Tag Archives: Elite

How to play the original 8-bit Elite on a Raspberry Pi

Ok, so after my last post about running the Archimedes 32-bit version of Elite on RISC OS on the Raspberry Pi I got a few comments about running the earlier (and more authentic) 8 bit version on modern hardware. So I thought I’d have a bit of a play and try out a few options for running the original version.

Probably the easiest way to get a taste is to run the NES version on an emulator – Elite co-creator Ian Bell describes this as “the best way to re-experience the feel of 8 bit Elite“.

There are NES emulators available for almost any platform – here it is running on my Android 4 MK802 lapdock using iNES. You can download the ROM freely (and legally) from Ian Bell’s website.

Elite running on the iNES emulator on an Android 4 MINI PC
Cobra mk III

If you find the display corrupts you need to make sure it’s set to PAL and not NTSC or ‘auto’ . iNES has a nice function where you can remap keys to the various buttons, which is handy when using an external USB keyboard with the MK802.

It works well- although Elite’s many keys are replicated through combination key presses which takes a bit of getting used to. You can fly, shoot, get shot at, and crash at docking.

As I mentioned in my previous post – it’s rather fun to play Elite on the Raspberry Pi computer – the original BBC B’s spiritual successor, which also shares a creator with Elite.

The Raspberry Pi also has (various) NES emulators available for it – although I’ve yet to find one that can run Elite smoothly and without any issues (consider this a work in progress). However you can emulate the machine where it all started back in 1984:

How to emulate the BBC Micro  (model B) on a Raspberry Pi (model B)

Bridge of the Cobra Mk III image from the Elite user manual
Bridge of the Cobra Mk III – uncanny how the console of a 31st century starship looks a bit like a 1981 microcomputer…

It is possible to run the original BBC B version of Elite using the !BeebIt emulator – this is an emulator that runs in RISC OS.

Compared to the linux and android based emulators available this runs much more quickly since RISC OS is a very lightweight operating system.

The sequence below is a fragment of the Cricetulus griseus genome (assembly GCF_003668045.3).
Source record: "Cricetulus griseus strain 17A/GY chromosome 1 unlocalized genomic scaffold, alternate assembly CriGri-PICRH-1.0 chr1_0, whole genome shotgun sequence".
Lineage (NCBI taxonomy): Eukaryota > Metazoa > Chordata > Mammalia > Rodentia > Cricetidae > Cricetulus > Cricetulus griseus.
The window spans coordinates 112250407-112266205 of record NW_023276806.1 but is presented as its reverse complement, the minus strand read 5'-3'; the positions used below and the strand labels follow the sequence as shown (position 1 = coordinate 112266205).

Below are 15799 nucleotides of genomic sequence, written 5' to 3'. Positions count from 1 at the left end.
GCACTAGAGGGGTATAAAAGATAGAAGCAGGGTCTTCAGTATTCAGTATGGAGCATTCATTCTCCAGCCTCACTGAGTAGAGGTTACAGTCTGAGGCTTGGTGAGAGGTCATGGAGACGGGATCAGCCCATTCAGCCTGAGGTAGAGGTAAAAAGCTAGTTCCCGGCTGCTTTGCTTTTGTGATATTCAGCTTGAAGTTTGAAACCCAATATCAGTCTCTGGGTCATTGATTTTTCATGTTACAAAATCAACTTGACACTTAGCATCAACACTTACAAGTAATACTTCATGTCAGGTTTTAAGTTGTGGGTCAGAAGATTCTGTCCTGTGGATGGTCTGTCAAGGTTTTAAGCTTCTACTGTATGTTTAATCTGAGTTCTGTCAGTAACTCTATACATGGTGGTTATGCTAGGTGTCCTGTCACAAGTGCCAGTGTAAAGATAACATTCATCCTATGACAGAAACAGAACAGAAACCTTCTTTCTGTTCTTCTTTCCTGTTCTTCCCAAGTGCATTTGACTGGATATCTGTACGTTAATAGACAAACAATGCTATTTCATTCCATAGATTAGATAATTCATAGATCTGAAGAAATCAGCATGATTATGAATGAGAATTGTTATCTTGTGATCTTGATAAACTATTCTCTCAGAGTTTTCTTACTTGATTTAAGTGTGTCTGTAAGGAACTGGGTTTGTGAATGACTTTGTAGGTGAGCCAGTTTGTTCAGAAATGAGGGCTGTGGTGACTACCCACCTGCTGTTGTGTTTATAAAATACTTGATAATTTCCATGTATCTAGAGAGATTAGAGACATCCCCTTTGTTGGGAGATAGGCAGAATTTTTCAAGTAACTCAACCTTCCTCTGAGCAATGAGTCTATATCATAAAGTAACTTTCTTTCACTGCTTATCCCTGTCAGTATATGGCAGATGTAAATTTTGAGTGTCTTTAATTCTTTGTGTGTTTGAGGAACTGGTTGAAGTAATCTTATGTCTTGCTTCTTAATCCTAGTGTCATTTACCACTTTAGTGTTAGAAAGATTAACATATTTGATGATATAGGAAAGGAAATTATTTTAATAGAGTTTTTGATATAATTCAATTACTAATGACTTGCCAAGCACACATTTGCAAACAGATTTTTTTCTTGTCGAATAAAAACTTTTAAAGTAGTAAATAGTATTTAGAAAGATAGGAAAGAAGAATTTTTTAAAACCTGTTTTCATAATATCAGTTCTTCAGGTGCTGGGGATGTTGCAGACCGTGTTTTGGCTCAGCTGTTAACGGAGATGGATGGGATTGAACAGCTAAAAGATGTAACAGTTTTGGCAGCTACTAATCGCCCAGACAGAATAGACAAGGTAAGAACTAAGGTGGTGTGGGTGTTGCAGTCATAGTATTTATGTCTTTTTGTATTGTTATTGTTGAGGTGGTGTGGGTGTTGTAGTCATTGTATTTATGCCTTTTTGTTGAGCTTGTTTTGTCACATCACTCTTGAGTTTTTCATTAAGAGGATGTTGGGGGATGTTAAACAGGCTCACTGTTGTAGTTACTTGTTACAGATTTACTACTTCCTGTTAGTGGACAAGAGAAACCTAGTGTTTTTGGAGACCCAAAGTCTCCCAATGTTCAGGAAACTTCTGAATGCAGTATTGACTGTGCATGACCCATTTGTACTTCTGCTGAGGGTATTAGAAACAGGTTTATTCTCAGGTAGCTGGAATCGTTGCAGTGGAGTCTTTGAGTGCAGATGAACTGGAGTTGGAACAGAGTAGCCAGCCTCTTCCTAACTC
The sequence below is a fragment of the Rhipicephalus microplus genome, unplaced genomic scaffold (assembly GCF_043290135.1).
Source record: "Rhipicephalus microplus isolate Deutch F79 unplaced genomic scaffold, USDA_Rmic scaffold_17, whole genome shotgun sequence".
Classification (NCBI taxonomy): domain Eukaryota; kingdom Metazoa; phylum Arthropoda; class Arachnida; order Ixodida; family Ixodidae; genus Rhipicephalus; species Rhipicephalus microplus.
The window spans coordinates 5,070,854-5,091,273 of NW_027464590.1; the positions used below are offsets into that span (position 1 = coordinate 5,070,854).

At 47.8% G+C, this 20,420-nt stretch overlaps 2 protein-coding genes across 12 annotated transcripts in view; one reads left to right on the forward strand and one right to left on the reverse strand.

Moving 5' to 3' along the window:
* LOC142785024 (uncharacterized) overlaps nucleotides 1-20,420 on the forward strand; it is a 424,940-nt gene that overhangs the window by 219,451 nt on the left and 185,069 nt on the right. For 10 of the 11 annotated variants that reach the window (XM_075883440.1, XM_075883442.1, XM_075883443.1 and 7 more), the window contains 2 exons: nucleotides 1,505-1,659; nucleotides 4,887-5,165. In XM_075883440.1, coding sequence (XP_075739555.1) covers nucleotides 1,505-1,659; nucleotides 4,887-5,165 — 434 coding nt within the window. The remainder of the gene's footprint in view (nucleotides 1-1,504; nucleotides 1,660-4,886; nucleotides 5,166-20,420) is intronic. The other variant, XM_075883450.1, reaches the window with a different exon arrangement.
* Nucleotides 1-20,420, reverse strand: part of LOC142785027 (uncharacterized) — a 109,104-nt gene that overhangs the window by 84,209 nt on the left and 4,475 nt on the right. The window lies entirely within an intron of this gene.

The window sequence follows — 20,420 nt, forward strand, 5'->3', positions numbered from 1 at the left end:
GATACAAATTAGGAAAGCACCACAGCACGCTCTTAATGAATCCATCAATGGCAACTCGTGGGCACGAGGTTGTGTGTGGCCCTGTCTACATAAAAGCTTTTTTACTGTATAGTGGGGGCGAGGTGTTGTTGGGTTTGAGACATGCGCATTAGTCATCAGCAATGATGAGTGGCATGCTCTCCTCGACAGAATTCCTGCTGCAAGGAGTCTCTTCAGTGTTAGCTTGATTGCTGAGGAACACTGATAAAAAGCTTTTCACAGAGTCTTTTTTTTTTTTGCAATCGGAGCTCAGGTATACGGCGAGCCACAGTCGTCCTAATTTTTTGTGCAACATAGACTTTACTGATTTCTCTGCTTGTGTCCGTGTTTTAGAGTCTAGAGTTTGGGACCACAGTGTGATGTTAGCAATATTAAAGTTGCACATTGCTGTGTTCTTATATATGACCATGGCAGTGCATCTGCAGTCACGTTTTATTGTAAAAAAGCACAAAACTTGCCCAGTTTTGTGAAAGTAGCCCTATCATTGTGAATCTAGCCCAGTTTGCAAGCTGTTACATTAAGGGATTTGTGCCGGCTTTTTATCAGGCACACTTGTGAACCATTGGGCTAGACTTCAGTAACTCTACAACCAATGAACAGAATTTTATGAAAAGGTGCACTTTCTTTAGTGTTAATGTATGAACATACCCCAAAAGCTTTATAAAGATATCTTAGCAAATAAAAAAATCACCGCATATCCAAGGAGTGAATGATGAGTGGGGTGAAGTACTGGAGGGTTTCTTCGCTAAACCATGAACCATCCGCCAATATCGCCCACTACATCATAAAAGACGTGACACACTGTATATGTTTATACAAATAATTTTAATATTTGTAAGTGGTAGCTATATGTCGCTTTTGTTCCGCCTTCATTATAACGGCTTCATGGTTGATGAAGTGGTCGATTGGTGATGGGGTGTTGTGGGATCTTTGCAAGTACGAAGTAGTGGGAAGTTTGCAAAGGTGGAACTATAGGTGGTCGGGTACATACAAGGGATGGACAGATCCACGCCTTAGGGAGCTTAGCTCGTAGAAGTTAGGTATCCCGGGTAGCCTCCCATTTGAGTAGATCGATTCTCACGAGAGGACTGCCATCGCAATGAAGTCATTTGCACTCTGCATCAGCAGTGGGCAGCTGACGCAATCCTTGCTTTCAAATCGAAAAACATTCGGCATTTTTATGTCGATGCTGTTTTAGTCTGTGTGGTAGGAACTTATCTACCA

To relive the original Elite – I’ve prepared a step by step guide – make sure you do all this on a Raspberry Pi running RISC OS – particularly unpacking the zip files.

First create an SD card running RISC OS or just download the NOOBs installer.

RISC OS uses a 3 button mouse – you’ll need one to access menus using the middle button – applications have a ! at the beginning of their name, and shift-click opens the application folder. There’s more RISC OS info available here.

Note that it also helps to have a standard, full size keyboard.

Then download !BeebIT – of the two versions available I’ve been using Michael Foot’s.

Extract the archive on your Raspberry Pi by dragging and dropping the download file, and then double clicking and dragging the !Beebit application file to a new folder. (Note that RISC OS is very drag and drop orientated).

Next you’ll need some BBC ROMs – the ROMs download on Michael Foot’s page contain both the OS2 and DFS ROMs you’ll need:


Open up this archive as before – this will contain a !Beebit application icon – just drag and drop this over the !Beebit application you extracted earlier. (Application files on RISC OS are folders containing the program and needed files – by dragging and dropping the ROM file you are just adding the files you need)

Double click !BeebIT to run – it should appear on your icon bar. If you get any errors for missing ROMS, check the steps above or try downloading them individually. f12 will exit the emulator back to the RISC OS desktop.

Download BBC Micro Elite extract and set the type to DFSImage (the icon should change to a floppy disc) – to do this click the middle (menu) button on the file > File ELITEBBC/SDD > Set type and change “Data” to “DFSImage”.

Double click on the image file to run.

Once in !BeebIT type *!BOOT (on my keyboard the @ was *)

then enjoy!

The classic loading screen
The classic loading screen

Have a go at playing with the settings – you can choose a high quality display mode, or set CPU speed to Full Speed. If you’re feeling a bit more adventurous !BeebIt also emulates the Master 128 which ran a full colour version of Elite which is similar to the NES version – you’ll need to download the correct ROMs but all the info is included in the !BeebIt help file (middle click on the !Beebit application App.> ‘!Beebit’ >Help)

Commander Jameson
Commander Jameson

The easiest way to save your progress is to hit f12 to return to the desktop and then the middle button on the !Beebit emulator icon to then choose Save >Save as snapshot. Dragging the snapshot file back to the !Beebit icon will reload your game in the same state you left it. Note for some reason double-clicking on the snapshot icon to load it won’t work.